Posted October 9, 2014

Highlights from recent stories about Temple in the media

In words and sumptuous images, New York Times showcases Temple landscape architect’s rain garden
When Mary E. Myers, an associate professor of landscape architecture at Temple, created a 200-square-foot rain garden beside her sloping lawn in Wyncote, she had more than just absorbing stormwater in mind. “I wanted to increase biodiversity, but I wanted it to be aesthetically appealing, so that people would accept it and want to do it,” said Myers. With the shapes, colors and textures of more than 50 native species, Myers’ dynamic landscape is nothing like the scruffy patches of weeds that too often are referred to as rain gardens. As Myers said, “It looks intentional and maintained.” The story in the NYT’s Home & Garden section includes 19 photographs.
The New York Times | Oct. 7, 2014

Washington Post: SMC’s McKairnes and his students among critics of violent show
Despite poor reviews and criticism for its depictions of graphic violence against women, the pilot episode of the new CBS television show Stalker pulled in 9.1 million viewers. That’s not surprising, according to Temple’s Verizon Chair in Global Broadband and Telecommunications Jim McKairnes, a former top executive at CBS who led a fight against what he calls “gratuitous, misogynistic violence” at the network. “It’s perfectly scheduled after Criminal Minds," he said. McKairnes screened an advance copy of the pilot to a class at Temple, and students gave it “a thumbs down.” He added, “A handful were fully reviled by it.”
The Washington Post | Oct. 2, 2014

Temple Option continues to earn national headlines
Bloomberg’s Janet Lorin highlighted Temple as one of the high-profile colleges and universities that have recently decided to offer applicants an alternative to submitting standardized test scores as part of the undergraduate admissions process. For applicants who don’t submit SAT or ACT scores, Temple requires they provide short answers to four online questions to show qualities of “grit” such as self-awareness and coping mechanisms, said Senior Vice Provost for Enrollment Management William N. Black. Lorin’s story was published in dozens of media outlets.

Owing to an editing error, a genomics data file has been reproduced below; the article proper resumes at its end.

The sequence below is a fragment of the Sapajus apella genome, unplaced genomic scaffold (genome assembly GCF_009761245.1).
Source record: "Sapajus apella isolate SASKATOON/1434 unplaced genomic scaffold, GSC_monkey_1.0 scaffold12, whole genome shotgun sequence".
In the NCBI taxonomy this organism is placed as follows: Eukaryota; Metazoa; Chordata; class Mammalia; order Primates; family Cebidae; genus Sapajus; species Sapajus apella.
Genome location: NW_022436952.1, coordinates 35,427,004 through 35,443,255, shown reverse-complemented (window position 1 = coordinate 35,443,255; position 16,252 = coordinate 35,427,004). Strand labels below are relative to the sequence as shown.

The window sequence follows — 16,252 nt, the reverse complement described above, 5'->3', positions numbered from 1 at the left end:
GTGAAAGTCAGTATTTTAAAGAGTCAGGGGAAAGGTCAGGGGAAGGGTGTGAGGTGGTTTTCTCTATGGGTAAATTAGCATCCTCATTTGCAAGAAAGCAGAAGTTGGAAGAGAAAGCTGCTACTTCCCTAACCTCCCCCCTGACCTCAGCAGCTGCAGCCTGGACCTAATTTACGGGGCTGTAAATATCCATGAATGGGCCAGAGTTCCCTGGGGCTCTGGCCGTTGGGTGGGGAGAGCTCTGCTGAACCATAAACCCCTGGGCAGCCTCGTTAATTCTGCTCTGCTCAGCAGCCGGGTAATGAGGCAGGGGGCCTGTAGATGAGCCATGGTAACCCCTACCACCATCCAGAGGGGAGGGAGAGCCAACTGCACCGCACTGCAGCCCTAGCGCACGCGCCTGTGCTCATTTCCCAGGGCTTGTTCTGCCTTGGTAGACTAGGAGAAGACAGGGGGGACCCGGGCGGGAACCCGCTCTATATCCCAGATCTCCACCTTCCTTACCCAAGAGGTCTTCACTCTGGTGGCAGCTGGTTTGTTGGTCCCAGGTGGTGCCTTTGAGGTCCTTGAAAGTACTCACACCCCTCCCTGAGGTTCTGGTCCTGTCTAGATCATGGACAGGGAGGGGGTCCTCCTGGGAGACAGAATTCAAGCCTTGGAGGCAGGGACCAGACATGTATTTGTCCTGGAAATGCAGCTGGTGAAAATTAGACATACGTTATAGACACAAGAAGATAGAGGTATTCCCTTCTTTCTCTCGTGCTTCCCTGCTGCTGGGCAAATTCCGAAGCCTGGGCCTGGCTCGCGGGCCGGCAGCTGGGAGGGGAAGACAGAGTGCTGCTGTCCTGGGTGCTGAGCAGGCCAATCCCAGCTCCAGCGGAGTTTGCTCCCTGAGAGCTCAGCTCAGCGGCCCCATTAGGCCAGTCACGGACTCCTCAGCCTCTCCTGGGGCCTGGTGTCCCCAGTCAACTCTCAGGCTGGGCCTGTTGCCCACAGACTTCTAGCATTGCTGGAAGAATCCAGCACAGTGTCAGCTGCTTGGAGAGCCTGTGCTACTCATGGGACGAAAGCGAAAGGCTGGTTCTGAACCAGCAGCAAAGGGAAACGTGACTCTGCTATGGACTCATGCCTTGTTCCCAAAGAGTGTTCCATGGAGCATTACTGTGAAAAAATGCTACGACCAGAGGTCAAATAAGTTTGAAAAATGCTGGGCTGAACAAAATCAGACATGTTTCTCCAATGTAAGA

Bloomberg Businessweek, Chicago Tribune, Charlotte Observer, The Baltimore Sun, The Fresno Bee, Centre Daily Times, many more | Oct. 3, 2014

Economist Leeds tells New York Times why NFL needs to respond to PR challenges
Despite recent public relations disasters, the National Football League’s television ratings are up. The league has recently turned its attention to encouraging international interest. But building a foreign fan base takes time, so the NFL has tried to appeal to the wives and girlfriends of existing fans. “The league has decided it’s a lot easier to convince women in Ohio to watch football than it is to persuade someone in Beijing to tune in,” said Temple economist Michael Leeds. That’s why, Leeds says, the NFL has a fiscal motivation to quickly and forcefully police its latest PR challenge: the Ray Rice and Adrian Peterson incidents.
The New York Times | Oct. 7, 2014

NPR Q&A with Steinberg on mysteries of teenage brain